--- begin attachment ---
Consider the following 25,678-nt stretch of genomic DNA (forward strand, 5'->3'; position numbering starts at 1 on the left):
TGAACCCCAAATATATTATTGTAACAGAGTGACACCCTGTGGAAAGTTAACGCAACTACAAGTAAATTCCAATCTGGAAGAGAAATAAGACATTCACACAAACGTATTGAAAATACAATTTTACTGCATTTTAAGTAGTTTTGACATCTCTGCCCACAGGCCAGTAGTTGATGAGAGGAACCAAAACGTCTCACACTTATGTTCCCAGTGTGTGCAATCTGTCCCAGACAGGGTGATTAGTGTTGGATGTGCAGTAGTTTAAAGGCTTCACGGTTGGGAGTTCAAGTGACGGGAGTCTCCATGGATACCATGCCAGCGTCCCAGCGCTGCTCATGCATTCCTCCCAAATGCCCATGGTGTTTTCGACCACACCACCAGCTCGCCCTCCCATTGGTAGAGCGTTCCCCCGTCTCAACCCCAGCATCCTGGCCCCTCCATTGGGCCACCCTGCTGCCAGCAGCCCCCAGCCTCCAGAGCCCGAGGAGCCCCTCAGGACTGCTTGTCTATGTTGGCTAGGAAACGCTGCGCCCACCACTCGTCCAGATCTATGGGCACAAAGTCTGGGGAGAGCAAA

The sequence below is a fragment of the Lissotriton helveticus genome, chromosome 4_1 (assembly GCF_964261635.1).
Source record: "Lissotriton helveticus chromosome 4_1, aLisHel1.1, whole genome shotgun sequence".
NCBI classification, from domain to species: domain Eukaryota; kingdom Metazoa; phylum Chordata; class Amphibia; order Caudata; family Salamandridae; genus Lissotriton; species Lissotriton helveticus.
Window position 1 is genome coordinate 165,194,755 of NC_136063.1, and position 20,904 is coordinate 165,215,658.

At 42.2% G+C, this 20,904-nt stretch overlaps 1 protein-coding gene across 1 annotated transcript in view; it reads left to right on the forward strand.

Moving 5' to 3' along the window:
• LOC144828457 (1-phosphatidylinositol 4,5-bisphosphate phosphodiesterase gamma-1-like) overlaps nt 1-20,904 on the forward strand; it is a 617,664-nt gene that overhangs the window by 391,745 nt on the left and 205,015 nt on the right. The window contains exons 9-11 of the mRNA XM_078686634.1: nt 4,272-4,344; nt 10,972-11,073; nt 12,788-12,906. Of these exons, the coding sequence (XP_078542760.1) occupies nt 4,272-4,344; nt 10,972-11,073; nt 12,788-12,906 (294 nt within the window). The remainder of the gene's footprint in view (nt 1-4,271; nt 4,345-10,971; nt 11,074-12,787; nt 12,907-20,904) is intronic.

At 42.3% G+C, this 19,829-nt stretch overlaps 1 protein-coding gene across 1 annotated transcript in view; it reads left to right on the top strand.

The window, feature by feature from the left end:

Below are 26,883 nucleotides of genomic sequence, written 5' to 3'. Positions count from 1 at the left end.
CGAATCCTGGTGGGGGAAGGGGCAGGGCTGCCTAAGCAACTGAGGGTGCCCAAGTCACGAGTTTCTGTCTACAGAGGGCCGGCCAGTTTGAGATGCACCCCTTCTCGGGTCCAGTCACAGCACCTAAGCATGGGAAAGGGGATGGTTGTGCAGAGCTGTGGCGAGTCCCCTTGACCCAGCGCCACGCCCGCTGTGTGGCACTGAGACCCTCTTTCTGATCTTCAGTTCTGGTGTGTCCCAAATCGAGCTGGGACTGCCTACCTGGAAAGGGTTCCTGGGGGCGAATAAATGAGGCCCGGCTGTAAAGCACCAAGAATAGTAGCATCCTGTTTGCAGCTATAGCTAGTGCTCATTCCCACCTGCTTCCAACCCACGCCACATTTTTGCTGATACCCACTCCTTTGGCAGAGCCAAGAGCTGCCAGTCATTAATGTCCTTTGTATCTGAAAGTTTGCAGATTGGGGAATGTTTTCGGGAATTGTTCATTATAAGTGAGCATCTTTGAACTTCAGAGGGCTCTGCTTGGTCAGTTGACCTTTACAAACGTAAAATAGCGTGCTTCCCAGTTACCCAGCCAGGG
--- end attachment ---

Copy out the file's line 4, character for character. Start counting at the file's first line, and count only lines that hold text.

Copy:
Source record: "Lissotriton helveticus chromosome 4_1, aLisHel1.1, whole genome shotgun sequence".